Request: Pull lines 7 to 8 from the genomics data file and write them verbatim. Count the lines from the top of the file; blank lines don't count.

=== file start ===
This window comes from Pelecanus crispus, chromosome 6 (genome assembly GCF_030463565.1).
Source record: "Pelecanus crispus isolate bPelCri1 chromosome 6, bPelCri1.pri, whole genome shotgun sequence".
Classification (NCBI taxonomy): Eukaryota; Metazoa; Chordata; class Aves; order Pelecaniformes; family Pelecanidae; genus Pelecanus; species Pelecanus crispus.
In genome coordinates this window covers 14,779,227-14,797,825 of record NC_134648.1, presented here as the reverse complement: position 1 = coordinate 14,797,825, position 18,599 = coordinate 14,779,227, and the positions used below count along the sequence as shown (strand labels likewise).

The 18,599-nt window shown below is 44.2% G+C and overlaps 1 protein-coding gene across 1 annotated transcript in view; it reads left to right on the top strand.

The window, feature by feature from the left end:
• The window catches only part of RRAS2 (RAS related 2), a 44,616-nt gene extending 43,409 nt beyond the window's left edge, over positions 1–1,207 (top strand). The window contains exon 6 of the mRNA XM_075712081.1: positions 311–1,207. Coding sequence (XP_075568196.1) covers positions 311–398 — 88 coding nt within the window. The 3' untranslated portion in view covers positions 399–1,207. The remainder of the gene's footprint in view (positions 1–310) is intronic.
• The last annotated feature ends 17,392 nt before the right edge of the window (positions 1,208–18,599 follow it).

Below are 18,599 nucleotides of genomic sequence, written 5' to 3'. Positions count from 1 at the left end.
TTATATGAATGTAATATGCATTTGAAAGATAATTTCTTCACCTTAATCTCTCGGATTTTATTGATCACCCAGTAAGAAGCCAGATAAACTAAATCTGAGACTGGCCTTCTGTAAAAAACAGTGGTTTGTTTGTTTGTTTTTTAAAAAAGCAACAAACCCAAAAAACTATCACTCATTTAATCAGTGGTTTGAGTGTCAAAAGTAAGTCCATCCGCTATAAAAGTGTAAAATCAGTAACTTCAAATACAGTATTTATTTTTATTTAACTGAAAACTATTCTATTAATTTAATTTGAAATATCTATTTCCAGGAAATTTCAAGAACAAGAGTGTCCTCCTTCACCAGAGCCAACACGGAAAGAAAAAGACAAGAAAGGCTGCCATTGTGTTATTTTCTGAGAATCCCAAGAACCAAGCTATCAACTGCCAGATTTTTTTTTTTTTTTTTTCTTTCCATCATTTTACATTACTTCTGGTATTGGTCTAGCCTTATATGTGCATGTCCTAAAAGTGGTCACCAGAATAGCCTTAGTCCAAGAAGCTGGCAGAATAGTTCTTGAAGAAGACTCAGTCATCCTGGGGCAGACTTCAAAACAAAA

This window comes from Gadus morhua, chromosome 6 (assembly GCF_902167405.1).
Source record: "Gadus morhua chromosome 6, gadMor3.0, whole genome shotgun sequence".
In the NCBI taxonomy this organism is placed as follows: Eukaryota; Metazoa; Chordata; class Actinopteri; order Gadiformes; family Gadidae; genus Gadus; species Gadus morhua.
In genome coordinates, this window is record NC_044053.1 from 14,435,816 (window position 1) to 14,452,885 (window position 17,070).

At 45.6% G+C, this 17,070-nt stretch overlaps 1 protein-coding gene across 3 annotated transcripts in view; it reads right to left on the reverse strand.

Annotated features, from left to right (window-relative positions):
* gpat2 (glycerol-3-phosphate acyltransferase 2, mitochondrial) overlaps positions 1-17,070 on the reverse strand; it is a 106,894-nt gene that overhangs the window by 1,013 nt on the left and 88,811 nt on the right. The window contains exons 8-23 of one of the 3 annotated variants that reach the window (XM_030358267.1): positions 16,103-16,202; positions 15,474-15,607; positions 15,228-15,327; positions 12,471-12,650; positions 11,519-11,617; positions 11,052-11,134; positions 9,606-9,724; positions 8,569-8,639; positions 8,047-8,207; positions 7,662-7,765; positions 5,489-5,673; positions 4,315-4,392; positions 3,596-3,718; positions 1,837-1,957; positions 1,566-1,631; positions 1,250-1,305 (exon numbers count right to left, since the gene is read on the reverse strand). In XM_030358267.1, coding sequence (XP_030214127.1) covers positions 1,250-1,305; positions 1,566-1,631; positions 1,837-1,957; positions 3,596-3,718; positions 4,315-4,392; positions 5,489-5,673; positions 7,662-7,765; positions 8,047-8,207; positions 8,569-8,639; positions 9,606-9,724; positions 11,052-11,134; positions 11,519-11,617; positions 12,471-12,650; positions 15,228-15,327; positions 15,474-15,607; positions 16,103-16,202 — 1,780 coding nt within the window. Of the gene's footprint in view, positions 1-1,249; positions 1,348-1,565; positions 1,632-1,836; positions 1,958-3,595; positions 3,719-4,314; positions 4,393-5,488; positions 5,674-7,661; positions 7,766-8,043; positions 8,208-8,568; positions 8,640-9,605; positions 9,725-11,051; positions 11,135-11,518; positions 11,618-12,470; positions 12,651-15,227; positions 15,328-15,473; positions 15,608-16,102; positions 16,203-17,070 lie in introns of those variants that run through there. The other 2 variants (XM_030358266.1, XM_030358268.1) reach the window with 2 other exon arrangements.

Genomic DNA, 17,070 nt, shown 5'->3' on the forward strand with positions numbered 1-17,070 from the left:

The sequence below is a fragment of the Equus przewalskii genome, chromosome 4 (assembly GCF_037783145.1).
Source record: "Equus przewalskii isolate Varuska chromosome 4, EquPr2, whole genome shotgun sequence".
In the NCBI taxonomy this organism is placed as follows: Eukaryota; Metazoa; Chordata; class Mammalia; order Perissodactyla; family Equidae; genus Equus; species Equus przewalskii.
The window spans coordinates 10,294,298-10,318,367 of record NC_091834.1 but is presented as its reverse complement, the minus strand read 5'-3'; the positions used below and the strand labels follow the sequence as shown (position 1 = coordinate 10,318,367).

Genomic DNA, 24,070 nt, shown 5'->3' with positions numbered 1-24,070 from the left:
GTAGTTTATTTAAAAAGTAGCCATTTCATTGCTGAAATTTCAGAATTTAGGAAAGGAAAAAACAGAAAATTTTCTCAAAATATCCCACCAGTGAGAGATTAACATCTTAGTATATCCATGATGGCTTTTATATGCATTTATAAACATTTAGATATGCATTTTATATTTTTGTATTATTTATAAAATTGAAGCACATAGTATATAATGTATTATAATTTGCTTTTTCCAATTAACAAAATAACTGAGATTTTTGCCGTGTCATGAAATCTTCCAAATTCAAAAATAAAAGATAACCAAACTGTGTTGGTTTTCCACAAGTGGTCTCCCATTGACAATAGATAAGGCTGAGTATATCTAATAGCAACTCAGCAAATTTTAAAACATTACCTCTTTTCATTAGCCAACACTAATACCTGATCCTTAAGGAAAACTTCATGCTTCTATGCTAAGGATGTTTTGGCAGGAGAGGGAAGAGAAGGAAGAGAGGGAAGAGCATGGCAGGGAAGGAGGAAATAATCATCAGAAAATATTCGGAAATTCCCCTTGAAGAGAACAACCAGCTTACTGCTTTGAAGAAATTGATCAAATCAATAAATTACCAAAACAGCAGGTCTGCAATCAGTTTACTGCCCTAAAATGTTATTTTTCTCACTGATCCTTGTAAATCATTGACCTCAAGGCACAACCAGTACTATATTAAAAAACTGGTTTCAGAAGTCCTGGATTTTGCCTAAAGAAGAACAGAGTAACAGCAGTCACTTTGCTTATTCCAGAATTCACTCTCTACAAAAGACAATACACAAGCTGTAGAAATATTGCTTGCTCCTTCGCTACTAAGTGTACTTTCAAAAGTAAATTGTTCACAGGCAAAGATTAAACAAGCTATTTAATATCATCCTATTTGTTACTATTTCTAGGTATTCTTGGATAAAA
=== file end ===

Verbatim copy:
• The window catches only part of RRAS2 (RAS related 2), a 44,616-nt gene extending 43,409 nt beyond the window's left edge, over positions 1–1,207 (top strand). The window contains exon 6 of the mRNA XM_075712081.1: positions 311–1,207. Coding sequence (XP_075568196.1) covers positions 311–398 — 88 coding nt within the window. The 3' untranslated portion in view covers positions 399–1,207. The remainder of the gene's footprint in view (positions 1–310) is intronic.
• The last annotated feature ends 17,392 nt before the right edge of the window (positions 1,208–18,599 follow it).